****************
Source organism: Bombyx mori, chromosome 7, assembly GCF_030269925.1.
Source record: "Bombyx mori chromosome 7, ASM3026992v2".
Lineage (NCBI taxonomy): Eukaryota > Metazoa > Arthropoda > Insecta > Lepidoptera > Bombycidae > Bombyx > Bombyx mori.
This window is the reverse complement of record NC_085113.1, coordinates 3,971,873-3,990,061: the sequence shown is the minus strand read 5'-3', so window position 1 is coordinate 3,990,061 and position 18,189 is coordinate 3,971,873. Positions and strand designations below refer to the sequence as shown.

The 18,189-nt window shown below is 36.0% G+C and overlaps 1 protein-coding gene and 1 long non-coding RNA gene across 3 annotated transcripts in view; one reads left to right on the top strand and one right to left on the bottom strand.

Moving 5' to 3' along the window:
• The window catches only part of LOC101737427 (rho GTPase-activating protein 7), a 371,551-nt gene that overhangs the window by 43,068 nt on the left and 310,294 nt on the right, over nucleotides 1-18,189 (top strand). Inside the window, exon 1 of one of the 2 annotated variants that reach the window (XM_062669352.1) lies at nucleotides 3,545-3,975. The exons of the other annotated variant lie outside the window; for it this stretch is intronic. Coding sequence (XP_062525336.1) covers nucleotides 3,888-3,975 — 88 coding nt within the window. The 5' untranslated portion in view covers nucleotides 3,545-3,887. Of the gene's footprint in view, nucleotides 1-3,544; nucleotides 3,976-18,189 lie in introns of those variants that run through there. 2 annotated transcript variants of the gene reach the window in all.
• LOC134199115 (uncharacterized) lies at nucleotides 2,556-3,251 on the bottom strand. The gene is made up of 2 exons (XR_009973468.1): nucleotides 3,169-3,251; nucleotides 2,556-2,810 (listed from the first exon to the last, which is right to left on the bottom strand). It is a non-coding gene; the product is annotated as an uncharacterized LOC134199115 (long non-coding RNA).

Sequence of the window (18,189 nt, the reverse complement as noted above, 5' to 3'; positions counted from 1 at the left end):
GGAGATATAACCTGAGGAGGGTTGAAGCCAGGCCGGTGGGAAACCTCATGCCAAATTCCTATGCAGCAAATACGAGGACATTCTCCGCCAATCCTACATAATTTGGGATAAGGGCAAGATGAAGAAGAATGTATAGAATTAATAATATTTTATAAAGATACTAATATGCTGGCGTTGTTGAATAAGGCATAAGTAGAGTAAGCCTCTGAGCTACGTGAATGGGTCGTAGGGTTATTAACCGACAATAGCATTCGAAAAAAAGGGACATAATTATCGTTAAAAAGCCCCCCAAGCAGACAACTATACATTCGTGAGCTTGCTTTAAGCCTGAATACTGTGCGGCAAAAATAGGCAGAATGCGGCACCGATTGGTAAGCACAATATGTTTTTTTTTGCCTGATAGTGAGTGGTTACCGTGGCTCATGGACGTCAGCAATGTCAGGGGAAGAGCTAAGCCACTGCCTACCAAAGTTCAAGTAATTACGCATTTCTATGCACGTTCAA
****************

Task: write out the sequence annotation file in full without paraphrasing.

Source organism: Bombyx mori, chromosome 7, assembly GCF_030269925.1.
Source record: "Bombyx mori chromosome 7, ASM3026992v2".
Lineage (NCBI taxonomy): Eukaryota > Metazoa > Arthropoda > Insecta > Lepidoptera > Bombycidae > Bombyx > Bombyx mori.
This window is the reverse complement of record NC_085113.1, coordinates 3,971,873-3,990,061: the sequence shown is the minus strand read 5'-3', so window position 1 is coordinate 3,990,061 and position 18,189 is coordinate 3,971,873. Positions and strand designations below refer to the sequence as shown.

The 18,189-nt window shown below is 36.0% G+C and overlaps 1 protein-coding gene and 1 long non-coding RNA gene across 3 annotated transcripts in view; one reads left to right on the top strand and one right to left on the bottom strand.

Moving 5' to 3' along the window:
• The window catches only part of LOC101737427 (rho GTPase-activating protein 7), a 371,551-nt gene that overhangs the window by 43,068 nt on the left and 310,294 nt on the right, over nucleotides 1-18,189 (top strand). Inside the window, exon 1 of one of the 2 annotated variants that reach the window (XM_062669352.1) lies at nucleotides 3,545-3,975. The exons of the other annotated variant lie outside the window; for it this stretch is intronic. Coding sequence (XP_062525336.1) covers nucleotides 3,888-3,975 — 88 coding nt within the window. The 5' untranslated portion in view covers nucleotides 3,545-3,887. Of the gene's footprint in view, nucleotides 1-3,544; nucleotides 3,976-18,189 lie in introns of those variants that run through there. 2 annotated transcript variants of the gene reach the window in all.
• LOC134199115 (uncharacterized) lies at nucleotides 2,556-3,251 on the bottom strand. The gene is made up of 2 exons (XR_009973468.1): nucleotides 3,169-3,251; nucleotides 2,556-2,810 (listed from the first exon to the last, which is right to left on the bottom strand). It is a non-coding gene; the product is annotated as an uncharacterized LOC134199115 (long non-coding RNA).

Sequence of the window (18,189 nt, the reverse complement as noted above, 5' to 3'; positions counted from 1 at the left end):
GGAGATATAACCTGAGGAGGGTTGAAGCCAGGCCGGTGGGAAACCTCATGCCAAATTCCTATGCAGCAAATACGAGGACATTCTCCGCCAATCCTACATAATTTGGGATAAGGGCAAGATGAAGAAGAATGTATAGAATTAATAATATTTTATAAAGATACTAATATGCTGGCGTTGTTGAATAAGGCATAAGTAGAGTAAGCCTCTGAGCTACGTGAATGGGTCGTAGGGTTATTAACCGACAATAGCATTCGAAAAAAAGGGACATAATTATCGTTAAAAAGCCCCCCAAGCAGACAACTATACATTCGTGAGCTTGCTTTAAGCCTGAATACTGTGCGGCAAAAATAGGCAGAATGCGGCACCGATTGGTAAGCACAATATGTTTTTTTTTGCCTGATAGTGAGTGGTTACCGTGGCTCATGGACGTCAGCAATGTCAGGGGAAGAGCTAAGCCACTGCCTACCAAAGTTCAAGTAATTACGCATTTCTATGCACGTTCAA